Journal of Neurosciences in Rural Practice
 
ORIGINAL ARTICLE
Year : 2016  |  Volume : 7  |  Issue : 4  |  Page : 499-503

Public knowledge and attitudes toward epilepsy in Majmaah


1 Department of Clinical Sciences, College of Medicine, Majmaah University, Al Majmaah, KSA
2 Department of Family Medicine, College of Medicine, Majmaah University, Al Majmaah, KSA
3 Department of Public Health and Community Medicine, College of Medicine, Majmaah University, Al Majmaah, KSA
4 Department of Neurosciences, King Faisal Specialist Hospital and Research Center, Riyadh, KSA

Correspondence Address:
Aqeel Munahi Almutairi
College of Medicine, Majmaah University, Al Majmaah
KSA
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Source of Support: None, Conflict of Interest: None


DOI: 10.4103/0976-3147.188622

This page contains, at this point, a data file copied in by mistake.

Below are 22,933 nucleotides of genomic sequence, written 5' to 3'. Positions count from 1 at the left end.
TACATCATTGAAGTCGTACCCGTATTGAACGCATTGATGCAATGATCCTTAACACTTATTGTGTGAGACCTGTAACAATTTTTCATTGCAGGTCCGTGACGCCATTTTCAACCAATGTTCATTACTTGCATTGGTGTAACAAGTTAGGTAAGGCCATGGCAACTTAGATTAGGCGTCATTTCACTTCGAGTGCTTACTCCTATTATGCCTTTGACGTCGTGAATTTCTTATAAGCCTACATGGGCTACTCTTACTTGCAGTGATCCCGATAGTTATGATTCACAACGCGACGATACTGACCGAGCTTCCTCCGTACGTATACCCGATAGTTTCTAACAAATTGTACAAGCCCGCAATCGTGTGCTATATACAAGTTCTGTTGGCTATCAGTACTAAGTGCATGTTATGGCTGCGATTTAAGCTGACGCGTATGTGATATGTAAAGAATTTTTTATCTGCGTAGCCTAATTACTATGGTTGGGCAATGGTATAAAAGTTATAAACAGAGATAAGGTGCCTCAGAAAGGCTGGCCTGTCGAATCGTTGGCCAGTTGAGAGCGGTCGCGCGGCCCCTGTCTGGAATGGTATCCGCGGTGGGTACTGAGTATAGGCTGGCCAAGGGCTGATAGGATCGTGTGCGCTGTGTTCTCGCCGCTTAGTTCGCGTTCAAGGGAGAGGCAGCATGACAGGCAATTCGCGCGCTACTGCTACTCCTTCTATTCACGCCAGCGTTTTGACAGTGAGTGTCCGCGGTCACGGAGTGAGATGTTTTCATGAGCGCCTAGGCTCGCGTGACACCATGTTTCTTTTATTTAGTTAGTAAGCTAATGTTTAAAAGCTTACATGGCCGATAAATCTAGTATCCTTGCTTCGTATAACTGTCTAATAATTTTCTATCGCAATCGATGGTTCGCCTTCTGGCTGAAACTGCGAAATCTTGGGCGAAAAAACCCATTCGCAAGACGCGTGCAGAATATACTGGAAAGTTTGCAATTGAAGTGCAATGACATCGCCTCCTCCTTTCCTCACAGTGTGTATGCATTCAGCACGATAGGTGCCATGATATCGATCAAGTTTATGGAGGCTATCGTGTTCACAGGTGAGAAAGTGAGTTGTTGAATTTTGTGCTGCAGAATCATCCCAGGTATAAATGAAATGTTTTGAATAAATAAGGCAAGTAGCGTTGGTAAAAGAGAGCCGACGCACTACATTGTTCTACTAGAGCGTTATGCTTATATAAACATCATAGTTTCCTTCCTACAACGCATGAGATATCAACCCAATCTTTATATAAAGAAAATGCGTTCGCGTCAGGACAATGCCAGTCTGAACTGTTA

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Objectives: Epilepsy is very common in the Kingdom of Saudi Arabia, occurring in 6.54 out of every 1000 individuals. The current study was conducted to determine the level of public awareness of and attitudes toward epilepsy in the city of Majmaah, Saudi Arabia. Subjects and Methods: This descriptive study was conducted in Majmaah, Saudi Arabia. The study population included respondents derived from preselected public places in the city. Stratified random sampling was used, and the sample size was made up of 706 individuals. A structured questionnaire was used for data collection from respondents after receiving their verbal consent. The data were analyzed using SPSS version 2.0. Ethical approval was obtained from the Ethics Committee of Majmaah University. Results: The results showed that 575 (81.4%) of the respondents had heard or read about epilepsy. Almost 50% of the respondents knew someone who had epilepsy, and 393 (55.7%) had witnessed what they believed to be a seizure. Results showed that 555 (78.6%) respondents believed that epilepsy was neither a contagious disease nor a type of insanity. It was found that 335 (47.5%) stated that epilepsy was a brain disease, and almost one-quarter of the respondents said that the manifestation of an epileptic episode is a convulsion. Regarding attitude, 49% and 47.3% of respondents stated that they would not allow their children to interact with individuals with epilepsy and would object to marrying an individual with epilepsy, respectively. Conclusion: Although knowledge about epilepsy is improving, it is still not adequate. The study showed that the attitude toward epilepsy is poor.


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